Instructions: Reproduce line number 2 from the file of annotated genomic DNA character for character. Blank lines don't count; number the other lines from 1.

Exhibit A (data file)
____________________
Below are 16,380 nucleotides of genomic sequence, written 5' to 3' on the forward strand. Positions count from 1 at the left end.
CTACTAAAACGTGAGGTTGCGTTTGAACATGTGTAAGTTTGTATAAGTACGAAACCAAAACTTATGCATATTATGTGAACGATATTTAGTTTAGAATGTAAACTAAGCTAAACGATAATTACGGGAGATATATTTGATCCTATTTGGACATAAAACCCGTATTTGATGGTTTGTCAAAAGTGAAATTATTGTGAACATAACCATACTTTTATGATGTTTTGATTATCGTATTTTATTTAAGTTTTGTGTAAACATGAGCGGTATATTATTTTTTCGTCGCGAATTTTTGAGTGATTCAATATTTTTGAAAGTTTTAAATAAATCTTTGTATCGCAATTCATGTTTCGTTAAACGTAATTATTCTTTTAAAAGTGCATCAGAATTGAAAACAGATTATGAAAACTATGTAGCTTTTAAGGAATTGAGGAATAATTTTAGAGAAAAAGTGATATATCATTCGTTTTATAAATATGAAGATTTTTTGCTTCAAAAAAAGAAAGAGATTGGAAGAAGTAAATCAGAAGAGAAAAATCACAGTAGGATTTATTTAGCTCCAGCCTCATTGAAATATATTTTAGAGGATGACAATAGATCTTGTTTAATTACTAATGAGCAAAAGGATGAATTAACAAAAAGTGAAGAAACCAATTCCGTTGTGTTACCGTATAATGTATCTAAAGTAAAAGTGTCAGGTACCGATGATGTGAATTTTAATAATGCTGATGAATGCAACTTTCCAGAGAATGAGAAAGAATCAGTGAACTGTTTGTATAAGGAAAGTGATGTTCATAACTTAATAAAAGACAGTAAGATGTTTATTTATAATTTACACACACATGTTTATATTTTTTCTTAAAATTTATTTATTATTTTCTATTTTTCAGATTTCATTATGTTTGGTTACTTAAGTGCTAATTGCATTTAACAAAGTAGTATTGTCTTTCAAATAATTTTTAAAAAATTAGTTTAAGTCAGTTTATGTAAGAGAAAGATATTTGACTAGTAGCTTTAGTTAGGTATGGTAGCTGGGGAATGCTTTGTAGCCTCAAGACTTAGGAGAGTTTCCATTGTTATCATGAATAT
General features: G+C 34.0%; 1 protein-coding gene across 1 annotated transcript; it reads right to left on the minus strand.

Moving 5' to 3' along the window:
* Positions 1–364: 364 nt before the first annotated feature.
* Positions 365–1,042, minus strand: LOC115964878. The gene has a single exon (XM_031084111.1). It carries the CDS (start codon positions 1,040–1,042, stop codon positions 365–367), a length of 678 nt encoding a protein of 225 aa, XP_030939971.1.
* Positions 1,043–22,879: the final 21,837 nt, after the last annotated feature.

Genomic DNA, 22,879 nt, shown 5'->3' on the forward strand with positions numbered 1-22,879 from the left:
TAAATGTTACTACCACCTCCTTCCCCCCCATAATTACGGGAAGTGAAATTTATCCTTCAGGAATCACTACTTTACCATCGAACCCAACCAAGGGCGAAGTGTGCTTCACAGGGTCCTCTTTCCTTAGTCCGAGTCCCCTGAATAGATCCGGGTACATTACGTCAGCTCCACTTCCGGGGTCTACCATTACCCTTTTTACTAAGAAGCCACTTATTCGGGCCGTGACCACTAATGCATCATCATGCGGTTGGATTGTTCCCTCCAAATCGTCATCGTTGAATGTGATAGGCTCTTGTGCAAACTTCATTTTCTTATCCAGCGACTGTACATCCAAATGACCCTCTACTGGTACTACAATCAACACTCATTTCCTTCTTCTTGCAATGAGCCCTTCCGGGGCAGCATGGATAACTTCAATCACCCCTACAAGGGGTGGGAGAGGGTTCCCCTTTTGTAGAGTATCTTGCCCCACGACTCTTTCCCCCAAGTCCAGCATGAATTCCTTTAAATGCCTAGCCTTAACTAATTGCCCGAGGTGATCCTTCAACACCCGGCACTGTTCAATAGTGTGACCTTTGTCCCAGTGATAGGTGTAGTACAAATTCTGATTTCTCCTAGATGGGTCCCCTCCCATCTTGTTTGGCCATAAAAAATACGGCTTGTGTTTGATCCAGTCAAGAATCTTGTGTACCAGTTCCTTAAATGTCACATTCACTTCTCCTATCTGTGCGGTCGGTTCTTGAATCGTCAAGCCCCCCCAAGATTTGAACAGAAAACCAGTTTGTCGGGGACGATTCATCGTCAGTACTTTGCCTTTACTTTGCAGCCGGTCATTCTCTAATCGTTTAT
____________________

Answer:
CTACTAAAACGTGAGGTTGCGTTTGAACATGTGTAAGTTTGTATAAGTACGAAACCAAAACTTATGCATATTATGTGAACGATATTTAGTTTAGAATGTAAACTAAGCTAAACGATAATTACGGGAGATATATTTGATCCTATTTGGACATAAAACCCGTATTTGATGGTTTGTCAAAAGTGAAATTATTGTGAACATAACCATACTTTTATGATGTTTTGATTATCGTATTTTATTTAAGTTTTGTGTAAACATGAGCGGTATATTATTTTTTCGTCGCGAATTTTTGAGTGATTCAATATTTTTGAAAGTTTTAAATAAATCTTTGTATCGCAATTCATGTTTCGTTAAACGTAATTATTCTTTTAAAAGTGCATCAGAATTGAAAACAGATTATGAAAACTATGTAGCTTTTAAGGAATTGAGGAATAATTTTAGAGAAAAAGTGATATATCATTCGTTTTATAAATATGAAGATTTTTTGCTTCAAAAAAAGAAAGAGATTGGAAGAAGTAAATCAGAAGAGAAAAATCACAGTAGGATTTATTTAGCTCCAGCCTCATTGAAATATATTTTAGAGGATGACAATAGATCTTGTTTAATTACTAATGAGCAAAAGGATGAATTAACAAAAAGTGAAGAAACCAATTCCGTTGTGTTACCGTATAATGTATCTAAAGTAAAAGTGTCAGGTACCGATGATGTGAATTTTAATAATGCTGATGAATGCAACTTTCCAGAGAATGAGAAAGAATCAGTGAACTGTTTGTATAAGGAAAGTGATGTTCATAACTTAATAAAAGACAGTAAGATGTTTATTTATAATTTACACACACATGTTTATATTTTTTCTTAAAATTTATTTATTATTTTCTATTTTTCAGATTTCATTATGTTTGGTTACTTAAGTGCTAATTGCATTTAACAAAGTAGTATTGTCTTTCAAATAATTTTTAAAAAATTAGTTTAAGTCAGTTTATGTAAGAGAAAGATATTTGACTAGTAGCTTTAGTTAGGTATGGTAGCTGGGGAATGCTTTGTAGCCTCAAGACTTAGGAGAGTTTCCATTGTTATCATGAATAT